While performing research upon our ancestors and related family members, it only helps us to learn not only how they died but what our ancestors endured in life. This can prove invaluable toward our own sense of survival. The characters of our ancestors can serve as clues as to how they survived unthinkable conditions.  Those clues may dramatically help us weave our way through the survival process.  In reflecting upon how they lived and managed despite incredible adversity, we can draw from their strength.

Once the family history is provided to the doctor, he/she will assess it and by the use of online tools or by expertise, will determine the level of risk for inherited conditions and whether or not to refer you to a genetic counselor or grant a direct referral for genetic testing.



The taking of a family medical history is considered a "standard of care," taught to all physicians at all medical schools and is considered "good medicine." However in today's quickly evolving technical world, there are an overwhelming number of things for physicians to know.  Therefore, it is reasonable to assume your physician, gynecologist, urologist, dermatologist, obstetrician or pediatrician may not be aware of Lynch syndrome. We may have to provide our care providers with guidelines and resources so they may become familiar with it.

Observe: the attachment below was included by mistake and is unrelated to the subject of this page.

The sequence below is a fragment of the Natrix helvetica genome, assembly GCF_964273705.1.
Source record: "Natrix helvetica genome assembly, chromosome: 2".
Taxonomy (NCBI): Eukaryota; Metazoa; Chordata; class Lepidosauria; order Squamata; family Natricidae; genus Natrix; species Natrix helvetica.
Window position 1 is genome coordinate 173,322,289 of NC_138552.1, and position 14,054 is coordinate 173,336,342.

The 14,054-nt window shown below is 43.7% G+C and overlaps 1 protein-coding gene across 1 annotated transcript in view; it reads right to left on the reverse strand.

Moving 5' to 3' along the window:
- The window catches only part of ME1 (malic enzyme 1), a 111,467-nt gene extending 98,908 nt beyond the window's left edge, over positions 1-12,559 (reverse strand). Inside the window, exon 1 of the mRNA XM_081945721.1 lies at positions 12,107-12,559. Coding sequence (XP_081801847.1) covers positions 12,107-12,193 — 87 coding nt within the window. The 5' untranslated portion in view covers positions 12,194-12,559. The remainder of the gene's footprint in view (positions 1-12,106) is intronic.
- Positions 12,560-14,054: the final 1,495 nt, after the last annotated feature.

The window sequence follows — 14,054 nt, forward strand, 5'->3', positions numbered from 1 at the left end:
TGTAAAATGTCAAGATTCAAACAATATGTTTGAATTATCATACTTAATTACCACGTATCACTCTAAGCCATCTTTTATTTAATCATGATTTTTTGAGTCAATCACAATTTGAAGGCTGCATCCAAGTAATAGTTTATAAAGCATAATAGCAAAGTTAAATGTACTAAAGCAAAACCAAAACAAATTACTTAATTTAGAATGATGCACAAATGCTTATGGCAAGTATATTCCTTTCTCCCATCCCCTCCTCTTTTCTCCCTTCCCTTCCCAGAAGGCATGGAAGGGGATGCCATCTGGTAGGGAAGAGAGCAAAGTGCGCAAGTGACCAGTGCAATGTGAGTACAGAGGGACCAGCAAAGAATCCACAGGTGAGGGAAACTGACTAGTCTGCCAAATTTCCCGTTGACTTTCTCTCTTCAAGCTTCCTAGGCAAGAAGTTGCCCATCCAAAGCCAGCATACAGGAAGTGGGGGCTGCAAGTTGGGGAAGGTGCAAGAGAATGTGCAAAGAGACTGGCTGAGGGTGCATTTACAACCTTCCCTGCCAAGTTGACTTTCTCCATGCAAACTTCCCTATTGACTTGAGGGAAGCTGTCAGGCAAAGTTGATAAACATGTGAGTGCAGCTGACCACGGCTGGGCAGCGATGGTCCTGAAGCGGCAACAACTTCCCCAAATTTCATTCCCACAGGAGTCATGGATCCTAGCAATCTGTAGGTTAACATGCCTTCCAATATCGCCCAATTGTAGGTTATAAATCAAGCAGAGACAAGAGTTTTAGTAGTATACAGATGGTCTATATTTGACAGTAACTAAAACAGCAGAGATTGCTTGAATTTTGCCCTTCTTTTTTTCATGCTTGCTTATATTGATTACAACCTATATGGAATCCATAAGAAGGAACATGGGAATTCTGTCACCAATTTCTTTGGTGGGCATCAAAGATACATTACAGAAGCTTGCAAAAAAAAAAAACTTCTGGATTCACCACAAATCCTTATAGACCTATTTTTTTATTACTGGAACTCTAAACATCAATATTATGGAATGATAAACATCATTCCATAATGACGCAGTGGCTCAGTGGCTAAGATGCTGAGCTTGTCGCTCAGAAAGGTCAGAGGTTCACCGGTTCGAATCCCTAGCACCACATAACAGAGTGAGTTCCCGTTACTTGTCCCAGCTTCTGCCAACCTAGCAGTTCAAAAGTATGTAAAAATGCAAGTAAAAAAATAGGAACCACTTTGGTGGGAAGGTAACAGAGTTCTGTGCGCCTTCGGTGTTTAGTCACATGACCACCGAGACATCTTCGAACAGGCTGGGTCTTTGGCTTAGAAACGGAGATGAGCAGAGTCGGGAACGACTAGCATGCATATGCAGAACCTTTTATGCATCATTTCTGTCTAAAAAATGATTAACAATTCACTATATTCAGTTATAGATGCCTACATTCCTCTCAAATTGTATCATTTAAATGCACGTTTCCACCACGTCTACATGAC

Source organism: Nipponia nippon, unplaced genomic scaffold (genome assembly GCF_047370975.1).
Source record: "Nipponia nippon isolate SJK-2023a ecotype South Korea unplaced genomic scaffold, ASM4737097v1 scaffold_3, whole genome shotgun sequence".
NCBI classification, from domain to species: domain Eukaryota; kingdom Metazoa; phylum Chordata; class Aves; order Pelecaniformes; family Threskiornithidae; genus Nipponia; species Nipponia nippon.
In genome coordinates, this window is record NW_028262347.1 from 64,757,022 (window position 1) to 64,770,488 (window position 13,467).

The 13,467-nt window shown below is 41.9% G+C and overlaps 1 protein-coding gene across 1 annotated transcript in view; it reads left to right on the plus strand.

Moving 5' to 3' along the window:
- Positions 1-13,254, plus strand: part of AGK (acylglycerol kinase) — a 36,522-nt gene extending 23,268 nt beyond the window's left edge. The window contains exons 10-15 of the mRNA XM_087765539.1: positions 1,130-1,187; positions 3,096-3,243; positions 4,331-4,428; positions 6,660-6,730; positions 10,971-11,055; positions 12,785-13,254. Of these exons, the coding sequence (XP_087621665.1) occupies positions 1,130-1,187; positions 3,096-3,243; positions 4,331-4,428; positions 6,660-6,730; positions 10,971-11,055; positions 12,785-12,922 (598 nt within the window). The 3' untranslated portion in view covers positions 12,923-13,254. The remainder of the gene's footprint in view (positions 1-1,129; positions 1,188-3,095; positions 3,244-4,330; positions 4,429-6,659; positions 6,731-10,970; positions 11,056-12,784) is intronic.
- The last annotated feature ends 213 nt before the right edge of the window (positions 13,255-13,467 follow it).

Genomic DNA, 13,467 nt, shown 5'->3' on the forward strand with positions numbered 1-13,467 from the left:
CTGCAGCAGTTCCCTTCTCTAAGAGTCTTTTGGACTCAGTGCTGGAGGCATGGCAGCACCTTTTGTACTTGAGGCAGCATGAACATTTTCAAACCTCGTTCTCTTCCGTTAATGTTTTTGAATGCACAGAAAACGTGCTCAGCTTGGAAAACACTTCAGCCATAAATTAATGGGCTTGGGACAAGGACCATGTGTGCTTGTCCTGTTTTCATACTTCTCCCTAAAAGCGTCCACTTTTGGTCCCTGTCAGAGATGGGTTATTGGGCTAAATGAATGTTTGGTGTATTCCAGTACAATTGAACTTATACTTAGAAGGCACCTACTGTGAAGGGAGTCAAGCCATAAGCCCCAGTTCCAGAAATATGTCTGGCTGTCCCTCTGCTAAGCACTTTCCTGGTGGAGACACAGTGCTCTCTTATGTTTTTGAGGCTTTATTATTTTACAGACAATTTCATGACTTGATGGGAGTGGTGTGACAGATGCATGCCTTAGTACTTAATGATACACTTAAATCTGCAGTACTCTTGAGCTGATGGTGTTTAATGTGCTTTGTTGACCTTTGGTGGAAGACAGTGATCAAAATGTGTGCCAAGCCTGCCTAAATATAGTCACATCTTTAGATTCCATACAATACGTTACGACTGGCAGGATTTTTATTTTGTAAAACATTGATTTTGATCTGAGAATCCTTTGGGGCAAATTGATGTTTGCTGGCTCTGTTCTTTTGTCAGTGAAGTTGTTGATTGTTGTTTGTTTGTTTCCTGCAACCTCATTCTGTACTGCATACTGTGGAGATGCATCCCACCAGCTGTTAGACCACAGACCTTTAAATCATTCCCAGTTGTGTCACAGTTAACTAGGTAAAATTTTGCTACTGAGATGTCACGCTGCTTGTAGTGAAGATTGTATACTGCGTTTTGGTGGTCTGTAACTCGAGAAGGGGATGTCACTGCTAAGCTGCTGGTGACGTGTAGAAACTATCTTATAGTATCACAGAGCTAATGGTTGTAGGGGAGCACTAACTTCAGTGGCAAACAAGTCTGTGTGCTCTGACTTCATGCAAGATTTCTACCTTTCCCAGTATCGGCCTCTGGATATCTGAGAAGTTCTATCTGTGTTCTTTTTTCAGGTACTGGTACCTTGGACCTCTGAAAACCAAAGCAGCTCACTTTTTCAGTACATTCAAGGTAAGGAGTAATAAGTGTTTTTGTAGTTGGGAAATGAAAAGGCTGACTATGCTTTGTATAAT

A family medical history will assist health providers in not only determining risk and patterns that may be relevant to one's own health but also provide them with information to recommend prevention tools to reduce the risk of disease, decide what diagnostic tests to prescribe, assess whether or not genetic tests are necessary, diagnose a condition that may not otherwise have been considered, determine whether or not other members of your family are at risk for disease and other measures that could be life saving.